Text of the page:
In collaboration with the seed companies and Tanzanian extension program, we selected six maize-growing districts in Tanzania which have high drought prevalence. We then match all candidate villages into groups of three (triad) based on agro-ecological characteristics. Using Stata, we randomly select five triads per district. Randomly assign treatment status within triad. Randomly select household from village-level roster.
In the first year (2015-2016), treatment was uniform across both treatment arms: an intensive information and marketing campaign for drought-tolerant maize varieties. In addition to providing small packs (100 grams) of seeds to households in treatment villages, we will provide trial packs (two kilograms) to farmers randomly selected to be study participants. In the second and third years (2016-2018), treatment was split between two arms. In one group of communities, the marketing campaign for drought-tolerant maize varieties was continued, and seeds were made available to a village seller. In the other group of treatment communities, seeds sold were bundled with a satellite based index insurance.
The insurance product premium was 20% of the price of the seed and covered the replacement of the seed in the case of insurance payout. The insurance is indexed on precipitation and area yields and has two triggers. The first trigger is determined by rainfall in the forty days following planting. The second trigger is area maize yields estimated using NDVI.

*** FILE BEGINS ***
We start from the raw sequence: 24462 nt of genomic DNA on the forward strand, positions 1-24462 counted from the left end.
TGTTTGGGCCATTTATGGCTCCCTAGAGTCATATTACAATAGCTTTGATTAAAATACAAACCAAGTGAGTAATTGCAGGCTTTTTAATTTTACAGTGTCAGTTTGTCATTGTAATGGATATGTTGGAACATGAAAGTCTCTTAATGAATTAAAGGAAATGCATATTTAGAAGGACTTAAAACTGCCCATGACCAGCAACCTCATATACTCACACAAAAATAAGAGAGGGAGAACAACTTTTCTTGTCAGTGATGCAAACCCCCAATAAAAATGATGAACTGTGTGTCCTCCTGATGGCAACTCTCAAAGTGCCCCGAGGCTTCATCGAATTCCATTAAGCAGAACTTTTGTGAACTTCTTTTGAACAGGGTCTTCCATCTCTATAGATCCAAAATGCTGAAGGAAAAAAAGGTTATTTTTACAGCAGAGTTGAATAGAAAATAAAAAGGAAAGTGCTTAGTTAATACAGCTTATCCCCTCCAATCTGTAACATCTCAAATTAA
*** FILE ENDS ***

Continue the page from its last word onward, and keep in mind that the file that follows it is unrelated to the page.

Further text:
The insurance was offered by UAP Insurance. Partner seed companies collected lists of farmers purchasing insured seed and provided these farmers with vouchers indicating their use of insured seed. The partner seed companies then remitted the insurance premiums to UAP Insurance. In the event of an insurance payment, the seed company would replace farmers' seed for the following planting season.
It is not necessary for farmers to report drought losses nor for the insurance company to send a claims adjuster to verify losses because the insurance is based on an area level index, not individual outcomes. The indices were monitored by the research team, which provided them to the insurance company. Results of the indices were communicated to farmers through community leaders.